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Did It Get Done?

That is a question most executives worry about and often have to ask their direct reports. This is especially true when thinking about sales management. In some situations, the president of the company may be responsible for managing the sales team or maybe they are attempting to manage a sales manager(s). In either case, attaining revenue objectives becomes a critical success factor -- to the point where it might be distracting from achieving other responsibilities of sales management.

However, the job of sales leadership demands more than revenue focus. In fact, in my training programs and client consulting engagements, I tell my clients that it is not sales management's job to achieve quota -- that is the salesperson's job! It is the job of sales leadership to hire, train and manage the team properly and position them for success. That is why "Did it get done?" becomes a critical question. Ensuring that the necessary basic foundations are being achieved becomes important.

If the issue of not "getting it done" seems to be occurring with a client, we implement the following process to train and keep everything in focus. On Friday afternoons, each field sales manager submits a weekly report and, at the end of the month, a simple standard form or checklist that was created to ensure that all the bases are touched. Here are a few examples from a typical checklist:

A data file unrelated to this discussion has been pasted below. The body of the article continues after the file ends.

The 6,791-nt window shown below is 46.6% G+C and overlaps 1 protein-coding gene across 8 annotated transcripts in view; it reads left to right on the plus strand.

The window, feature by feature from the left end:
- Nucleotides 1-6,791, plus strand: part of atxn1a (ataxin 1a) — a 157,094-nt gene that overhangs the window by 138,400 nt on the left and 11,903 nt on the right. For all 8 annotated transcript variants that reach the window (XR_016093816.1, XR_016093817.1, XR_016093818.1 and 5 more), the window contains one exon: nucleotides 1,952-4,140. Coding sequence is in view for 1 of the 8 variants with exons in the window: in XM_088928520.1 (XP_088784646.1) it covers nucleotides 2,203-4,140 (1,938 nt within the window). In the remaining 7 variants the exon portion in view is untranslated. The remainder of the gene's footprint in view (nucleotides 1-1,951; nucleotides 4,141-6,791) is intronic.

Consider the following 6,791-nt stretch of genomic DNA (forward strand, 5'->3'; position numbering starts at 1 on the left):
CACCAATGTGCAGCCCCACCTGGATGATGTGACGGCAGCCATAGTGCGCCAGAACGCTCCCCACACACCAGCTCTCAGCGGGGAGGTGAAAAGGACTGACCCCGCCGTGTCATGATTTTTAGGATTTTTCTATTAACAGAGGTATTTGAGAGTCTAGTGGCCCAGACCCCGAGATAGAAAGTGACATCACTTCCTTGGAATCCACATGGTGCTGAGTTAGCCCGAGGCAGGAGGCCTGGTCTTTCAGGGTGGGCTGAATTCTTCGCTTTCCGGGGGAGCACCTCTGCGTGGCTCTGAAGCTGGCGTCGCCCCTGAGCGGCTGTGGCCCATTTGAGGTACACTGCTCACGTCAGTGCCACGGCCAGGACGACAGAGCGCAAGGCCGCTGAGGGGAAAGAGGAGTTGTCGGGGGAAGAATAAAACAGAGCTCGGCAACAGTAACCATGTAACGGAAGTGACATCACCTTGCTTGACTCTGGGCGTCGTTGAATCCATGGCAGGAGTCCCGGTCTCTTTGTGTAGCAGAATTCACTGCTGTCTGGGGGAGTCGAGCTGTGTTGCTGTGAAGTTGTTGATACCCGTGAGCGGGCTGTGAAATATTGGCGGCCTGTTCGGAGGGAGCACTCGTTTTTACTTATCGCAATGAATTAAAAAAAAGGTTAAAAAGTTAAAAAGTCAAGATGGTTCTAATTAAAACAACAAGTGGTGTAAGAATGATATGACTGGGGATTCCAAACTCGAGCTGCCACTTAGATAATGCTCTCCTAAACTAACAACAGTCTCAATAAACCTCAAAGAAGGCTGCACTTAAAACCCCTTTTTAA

• Attended on-site sales calls with reps to observe sales behaviors and to coach?
  • Listened to phone calls to observe sales behaviors and to coach?
  • Scheduled a well-planned weekly sales team meeting to discuss results, new plans and build excitement?
  • Reviewed new salesperson applications and executed interviewing plans?
  • Randomly inspected CRM updates by salespeople to ensure they are updating it correctly?
  • Scheduled monthly sales training meetings and topics that are planned with specific dates/times?
  • Scheduled monthly one on one meeting with each direct report?
  • Confirmed future marketing programs

The key element is not to make the checklist exhaustive but detailed enough that the fundamental aspects of the job are accomplished. I have seen many growing organizations begin to fail simply because the basics were being overlooked. Without a foundation, the system begins to fall apart.

Our clients have also taken this approach to each department within the organization. Building a prescriptive approach and holding direct reports accountable will almost always propel the organization to the next level.

What other items should be on your sales manager's monthly checklist? 

Posted by Ken Thoreson on October 27, 2015 at 12:39 PM


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